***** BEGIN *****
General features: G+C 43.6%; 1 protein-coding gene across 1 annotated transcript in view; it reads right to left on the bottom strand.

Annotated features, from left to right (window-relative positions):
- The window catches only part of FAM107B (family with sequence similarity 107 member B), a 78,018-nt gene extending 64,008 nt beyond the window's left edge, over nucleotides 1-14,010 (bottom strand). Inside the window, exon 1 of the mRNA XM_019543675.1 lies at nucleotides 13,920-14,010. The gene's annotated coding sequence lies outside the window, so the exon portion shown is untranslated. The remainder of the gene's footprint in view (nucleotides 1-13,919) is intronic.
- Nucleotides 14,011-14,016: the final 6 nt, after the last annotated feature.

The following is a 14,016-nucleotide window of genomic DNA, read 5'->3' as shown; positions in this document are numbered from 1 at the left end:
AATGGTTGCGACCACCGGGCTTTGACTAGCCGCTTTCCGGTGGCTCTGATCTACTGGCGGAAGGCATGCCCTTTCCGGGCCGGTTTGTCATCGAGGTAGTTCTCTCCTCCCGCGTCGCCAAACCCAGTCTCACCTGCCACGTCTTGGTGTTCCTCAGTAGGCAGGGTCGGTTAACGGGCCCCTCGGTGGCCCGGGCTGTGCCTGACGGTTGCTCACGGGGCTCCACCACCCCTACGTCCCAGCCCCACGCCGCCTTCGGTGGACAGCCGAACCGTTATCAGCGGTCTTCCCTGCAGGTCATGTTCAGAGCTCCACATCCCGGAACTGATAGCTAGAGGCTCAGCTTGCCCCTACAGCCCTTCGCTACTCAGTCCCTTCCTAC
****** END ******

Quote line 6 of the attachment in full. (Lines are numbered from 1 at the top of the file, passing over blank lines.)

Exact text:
AATGGTTGCGACCACCGGGCTTTGACTAGCCGCTTTCCGGTGGCTCTGATCTACTGGCGGAAGGCATGCCCTTTCCGGGCCGGTTTGTCATCGAGGTAGTTCTCTCCTCCCGCGTCGCCAAACCCAGTCTCACCTGCCACGTCTTGGTGTTCCTCAGTAGGCAGGGTCGGTTAACGGGCCCCTCGGTGGCCCGGGCTGTGCCTGACGGTTGCTCACGGGGCTCCACCACCCCTACGTCCCAGCCCCACGCCGCCTTCGGTGGACAGCCGAACCGTTATCAGCGGTCTTCCCTGCAGGTCATGTTCAGAGCTCCACATCCCGGAACTGATAGCTAGAGGCTCAGCTTGCCCCTACAGCCCTTCGCTACTCAGTCCCTTCCTAC